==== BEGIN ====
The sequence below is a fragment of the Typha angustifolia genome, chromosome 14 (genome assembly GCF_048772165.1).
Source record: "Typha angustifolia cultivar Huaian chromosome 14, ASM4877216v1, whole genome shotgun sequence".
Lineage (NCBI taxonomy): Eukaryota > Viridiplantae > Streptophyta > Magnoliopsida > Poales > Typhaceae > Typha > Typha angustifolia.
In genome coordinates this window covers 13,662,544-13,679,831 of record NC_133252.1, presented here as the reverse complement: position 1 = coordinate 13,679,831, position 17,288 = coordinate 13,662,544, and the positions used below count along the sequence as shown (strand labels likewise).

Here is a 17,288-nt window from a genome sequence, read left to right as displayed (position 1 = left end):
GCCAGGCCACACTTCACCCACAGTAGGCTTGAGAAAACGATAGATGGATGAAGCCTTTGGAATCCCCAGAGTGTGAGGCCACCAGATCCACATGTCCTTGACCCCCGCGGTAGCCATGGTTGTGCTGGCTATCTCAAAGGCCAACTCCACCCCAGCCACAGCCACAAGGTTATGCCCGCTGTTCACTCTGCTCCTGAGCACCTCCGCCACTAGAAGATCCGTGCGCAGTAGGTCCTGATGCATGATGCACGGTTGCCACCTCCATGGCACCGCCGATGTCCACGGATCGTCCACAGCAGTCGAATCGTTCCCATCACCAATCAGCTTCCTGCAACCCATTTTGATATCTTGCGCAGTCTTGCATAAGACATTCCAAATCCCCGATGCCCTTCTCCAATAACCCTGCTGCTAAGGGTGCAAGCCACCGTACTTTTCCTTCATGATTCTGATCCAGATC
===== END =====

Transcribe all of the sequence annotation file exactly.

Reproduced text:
The sequence below is a fragment of the Typha angustifolia genome, chromosome 14 (genome assembly GCF_048772165.1).
Source record: "Typha angustifolia cultivar Huaian chromosome 14, ASM4877216v1, whole genome shotgun sequence".
Lineage (NCBI taxonomy): Eukaryota > Viridiplantae > Streptophyta > Magnoliopsida > Poales > Typhaceae > Typha > Typha angustifolia.
In genome coordinates this window covers 13,662,544-13,679,831 of record NC_133252.1, presented here as the reverse complement: position 1 = coordinate 13,679,831, position 17,288 = coordinate 13,662,544, and the positions used below count along the sequence as shown (strand labels likewise).

Here is a 17,288-nt window from a genome sequence, read left to right as displayed (position 1 = left end):
GCCAGGCCACACTTCACCCACAGTAGGCTTGAGAAAACGATAGATGGATGAAGCCTTTGGAATCCCCAGAGTGTGAGGCCACCAGATCCACATGTCCTTGACCCCCGCGGTAGCCATGGTTGTGCTGGCTATCTCAAAGGCCAACTCCACCCCAGCCACAGCCACAAGGTTATGCCCGCTGTTCACTCTGCTCCTGAGCACCTCCGCCACTAGAAGATCCGTGCGCAGTAGGTCCTGATGCATGATGCACGGTTGCCACCTCCATGGCACCGCCGATGTCCACGGATCGTCCACAGCAGTCGAATCGTTCCCATCACCAATCAGCTTCCTGCAACCCATTTTGATATCTTGCGCAGTCTTGCATAAGACATTCCAAATCCCCGATGCCCTTCTCCAATAACCCTGCTGCTAAGGGTGCAAGCCACCGTACTTTTCCTTCATGATTCTGATCCAGATC